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Big Tent, Little Tent

February 24, 2010 - Posted by Maurice Belanger

Little tent


An interesting pair of articles appeared in the Washington Post on February 21. 


In the first, Dana Milbank reported on the annual Conservative Political Action Conference, where each year Republican Presidential hopefuls attempt to woo participants of this gathering of the right and the far right. 


Glenn Beck gave a keynote speech at the end of the conference, in which he demanded that Republicans admit they are "addicted to spending and big government."


"But as of yet I haven't heard anyone say that," Beck added. "All they're talking about is: 'We need a big tent. We need a big tent. Can we get a bigger tent? How can we get a big tent?' "


"What is this, a circus?"


A couple of pages later, there was an article, "Republicans look to rebuild their traction with Hispanic voters."  In that article, the essence of the problem was summed up in this paragraph:


After back-to-back hammerings in the 2006 and 2008 elections, the GOP is trying to figure out how it slid so far behind with Hispanic voters. With their traditional white-male base shrinking, Republican strategists talk with increasing urgency about wooing Hispanics, who are the fastest-growing segment of the U.S. population and who vote mostly Democratic.


The root of the GOP's problem, appeared a few paragraphs later.


The most vexing problem is the immigration debate, in which hard-liners and "tea party" activists have alienated many Hispanics with their harsh anti-immigrant rhetoric.


It is the same activists who express contempt for Republican party efforts to expand their tent that have pushed Hispanic voters to the Democrats.


The article has plenty of statistics showing the rapid rise of the Hispanic vote and the impact the immigration debate has had in swinging that vote away from Republicans.  Here's one:


Bush received 54 percent of the non-Hispanic white vote in 2000 and finished in a dead heat with Al Gore. Sen. John McCain (R-Ariz.) got 55 percent of that vote in 2008 and lost the election by seven percentage points.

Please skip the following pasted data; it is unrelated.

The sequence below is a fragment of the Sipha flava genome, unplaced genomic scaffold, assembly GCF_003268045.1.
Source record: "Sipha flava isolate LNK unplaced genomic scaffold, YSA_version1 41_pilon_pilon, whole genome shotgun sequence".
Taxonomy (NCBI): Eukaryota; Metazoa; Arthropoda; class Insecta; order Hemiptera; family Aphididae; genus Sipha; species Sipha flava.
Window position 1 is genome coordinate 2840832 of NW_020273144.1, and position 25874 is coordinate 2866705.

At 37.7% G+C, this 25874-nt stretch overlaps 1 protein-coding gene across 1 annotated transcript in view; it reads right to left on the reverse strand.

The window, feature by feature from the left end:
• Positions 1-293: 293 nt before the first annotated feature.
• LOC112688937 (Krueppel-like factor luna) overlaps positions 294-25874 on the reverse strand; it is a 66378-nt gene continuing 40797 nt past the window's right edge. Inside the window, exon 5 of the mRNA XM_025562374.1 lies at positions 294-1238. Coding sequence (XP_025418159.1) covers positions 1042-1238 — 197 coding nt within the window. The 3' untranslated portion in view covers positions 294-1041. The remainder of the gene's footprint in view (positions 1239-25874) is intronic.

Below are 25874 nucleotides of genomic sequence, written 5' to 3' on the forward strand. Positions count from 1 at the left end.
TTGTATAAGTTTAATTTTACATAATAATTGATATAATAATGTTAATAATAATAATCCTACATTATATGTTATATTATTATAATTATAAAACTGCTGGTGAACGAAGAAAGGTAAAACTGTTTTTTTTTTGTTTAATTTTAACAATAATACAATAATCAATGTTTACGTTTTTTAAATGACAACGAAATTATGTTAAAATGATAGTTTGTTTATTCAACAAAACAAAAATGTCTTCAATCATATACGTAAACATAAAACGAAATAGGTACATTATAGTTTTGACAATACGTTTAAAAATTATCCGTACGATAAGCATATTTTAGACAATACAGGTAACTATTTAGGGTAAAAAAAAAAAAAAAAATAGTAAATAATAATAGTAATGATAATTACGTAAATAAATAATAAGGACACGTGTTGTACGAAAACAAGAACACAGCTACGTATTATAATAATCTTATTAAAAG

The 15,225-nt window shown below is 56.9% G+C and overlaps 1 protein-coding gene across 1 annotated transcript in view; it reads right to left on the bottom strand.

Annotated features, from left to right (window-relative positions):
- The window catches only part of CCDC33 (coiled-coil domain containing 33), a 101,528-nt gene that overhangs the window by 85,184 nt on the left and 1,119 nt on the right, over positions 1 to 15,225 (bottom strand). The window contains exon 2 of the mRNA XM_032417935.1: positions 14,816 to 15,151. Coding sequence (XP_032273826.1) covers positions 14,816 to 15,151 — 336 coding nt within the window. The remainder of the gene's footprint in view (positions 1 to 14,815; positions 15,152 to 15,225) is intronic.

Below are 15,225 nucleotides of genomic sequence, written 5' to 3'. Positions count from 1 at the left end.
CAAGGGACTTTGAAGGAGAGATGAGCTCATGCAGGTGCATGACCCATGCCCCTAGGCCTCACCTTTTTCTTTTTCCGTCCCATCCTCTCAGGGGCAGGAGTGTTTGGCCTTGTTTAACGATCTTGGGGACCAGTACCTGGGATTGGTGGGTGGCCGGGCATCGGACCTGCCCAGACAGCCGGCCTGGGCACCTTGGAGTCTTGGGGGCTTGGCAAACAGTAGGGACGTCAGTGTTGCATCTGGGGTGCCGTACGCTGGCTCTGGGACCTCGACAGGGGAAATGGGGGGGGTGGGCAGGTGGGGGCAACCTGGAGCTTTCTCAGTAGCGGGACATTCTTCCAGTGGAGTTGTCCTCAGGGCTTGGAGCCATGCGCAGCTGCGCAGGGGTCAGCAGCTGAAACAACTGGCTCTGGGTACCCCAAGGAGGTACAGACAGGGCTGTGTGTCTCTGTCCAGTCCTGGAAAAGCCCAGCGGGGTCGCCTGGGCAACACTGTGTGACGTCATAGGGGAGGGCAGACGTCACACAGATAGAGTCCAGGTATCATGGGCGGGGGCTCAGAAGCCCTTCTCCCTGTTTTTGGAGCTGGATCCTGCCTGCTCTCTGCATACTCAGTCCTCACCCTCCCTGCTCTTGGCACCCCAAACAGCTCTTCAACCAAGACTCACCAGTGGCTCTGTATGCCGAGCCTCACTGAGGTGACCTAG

America's Voice recently released a paper on the power of the Latino vote.  The paper contains polling data that helps explain why Latino voters, not just undocumented immigrants who can't vote anyway, are upset by the heated rhetoric on immigration.  It is the closeness of the immigration experience that makes immigration reform, and how politicians talk about it, a threshold issue.  This is a point the Post article makes as well.


Adrian Garcia … is a Democrat who thinks Republicans did lasting damage to their brand, particularly among young Hispanic voters who are experiencing politics -- and choosing sides -- for the first time. "Immigration has galvanized the emerging generation, and they see it very clearly," said Garcia, whose parents and siblings were born in Mexico. "This is personal. It is personal to the fastest-growing community and to the next generation of community leaders."


According to America's Voice, "82% of Latino voters said that the immigration issue is important to them and their families, and 69% said that they personally know someone who is undocumented."  When politicians show contempt for undocumented immigrants, the friends and family of those undocumented immigrants—many of whom are citizens—feel it.  America's Voice cites a national survey of Latino voters, which found that 87% of Latino voters say "they would not consider voting for a candidate who was in favor of forcing most of the undocumented population to leave the country."


People no matter who they are like being treated with a little respect.  The Republican party right now is in the midst of a tug-of-war between those who are trying to bring new constituencies into the fold and those who are looking for groups of people on whom they can unload their vitriol.  It might be great fun to watch a bunch of entertainers get the crowd worked up about THE ILLEGAL INVASION.  Trouble is, those entertainers are loyal to an idea of America that has long ceased to exist.  They will keep up their performance until there is not much of a crowd left to work up.  Politicians who are seduced by that performance might find themselves in a very small tent indeed.


Image by Flickr user basheem.

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